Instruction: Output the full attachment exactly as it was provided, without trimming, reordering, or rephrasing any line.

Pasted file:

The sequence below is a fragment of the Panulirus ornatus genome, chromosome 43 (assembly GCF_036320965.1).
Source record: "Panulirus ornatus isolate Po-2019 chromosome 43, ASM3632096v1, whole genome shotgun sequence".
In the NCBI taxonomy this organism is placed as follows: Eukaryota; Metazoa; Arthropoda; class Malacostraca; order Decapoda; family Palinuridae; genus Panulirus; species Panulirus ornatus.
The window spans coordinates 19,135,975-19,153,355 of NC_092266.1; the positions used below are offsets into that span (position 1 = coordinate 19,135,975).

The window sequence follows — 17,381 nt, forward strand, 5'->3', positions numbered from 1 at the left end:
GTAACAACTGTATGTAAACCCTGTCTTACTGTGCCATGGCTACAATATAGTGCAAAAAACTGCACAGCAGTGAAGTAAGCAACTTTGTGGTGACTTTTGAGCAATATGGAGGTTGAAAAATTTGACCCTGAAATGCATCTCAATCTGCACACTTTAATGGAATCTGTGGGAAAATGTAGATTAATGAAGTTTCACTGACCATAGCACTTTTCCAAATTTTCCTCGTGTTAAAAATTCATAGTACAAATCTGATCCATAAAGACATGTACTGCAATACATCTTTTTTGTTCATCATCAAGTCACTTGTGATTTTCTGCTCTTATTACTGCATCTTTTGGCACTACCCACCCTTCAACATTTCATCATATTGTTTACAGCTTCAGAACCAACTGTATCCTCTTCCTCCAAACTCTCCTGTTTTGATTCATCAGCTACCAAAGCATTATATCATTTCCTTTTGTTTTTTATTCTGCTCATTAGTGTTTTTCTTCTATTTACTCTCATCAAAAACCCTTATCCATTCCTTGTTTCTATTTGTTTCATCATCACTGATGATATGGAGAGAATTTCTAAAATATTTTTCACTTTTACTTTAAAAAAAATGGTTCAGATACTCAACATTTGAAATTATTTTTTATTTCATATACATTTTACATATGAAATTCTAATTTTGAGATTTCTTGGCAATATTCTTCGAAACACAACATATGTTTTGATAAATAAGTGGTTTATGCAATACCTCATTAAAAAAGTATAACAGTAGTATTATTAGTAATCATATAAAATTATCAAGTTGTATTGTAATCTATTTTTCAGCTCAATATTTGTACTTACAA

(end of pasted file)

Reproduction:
The sequence below is a fragment of the Panulirus ornatus genome, chromosome 43 (assembly GCF_036320965.1).
Source record: "Panulirus ornatus isolate Po-2019 chromosome 43, ASM3632096v1, whole genome shotgun sequence".
In the NCBI taxonomy this organism is placed as follows: Eukaryota; Metazoa; Arthropoda; class Malacostraca; order Decapoda; family Palinuridae; genus Panulirus; species Panulirus ornatus.
The window spans coordinates 19,135,975-19,153,355 of NC_092266.1; the positions used below are offsets into that span (position 1 = coordinate 19,135,975).

The window sequence follows — 17,381 nt, forward strand, 5'->3', positions numbered from 1 at the left end:
GTAACAACTGTATGTAAACCCTGTCTTACTGTGCCATGGCTACAATATAGTGCAAAAAACTGCACAGCAGTGAAGTAAGCAACTTTGTGGTGACTTTTGAGCAATATGGAGGTTGAAAAATTTGACCCTGAAATGCATCTCAATCTGCACACTTTAATGGAATCTGTGGGAAAATGTAGATTAATGAAGTTTCACTGACCATAGCACTTTTCCAAATTTTCCTCGTGTTAAAAATTCATAGTACAAATCTGATCCATAAAGACATGTACTGCAATACATCTTTTTTGTTCATCATCAAGTCACTTGTGATTTTCTGCTCTTATTACTGCATCTTTTGGCACTACCCACCCTTCAACATTTCATCATATTGTTTACAGCTTCAGAACCAACTGTATCCTCTTCCTCCAAACTCTCCTGTTTTGATTCATCAGCTACCAAAGCATTATATCATTTCCTTTTGTTTTTTATTCTGCTCATTAGTGTTTTTCTTCTATTTACTCTCATCAAAAACCCTTATCCATTCCTTGTTTCTATTTGTTTCATCATCACTGATGATATGGAGAGAATTTCTAAAATATTTTTCACTTTTACTTTAAAAAAAATGGTTCAGATACTCAACATTTGAAATTATTTTTTATTTCATATACATTTTACATATGAAATTCTAATTTTGAGATTTCTTGGCAATATTCTTCGAAACACAACATATGTTTTGATAAATAAGTGGTTTATGCAATACCTCATTAAAAAAGTATAACAGTAGTATTATTAGTAATCATATAAAATTATCAAGTTGTATTGTAATCTATTTTTCAGCTCAATATTTGTACTTACAA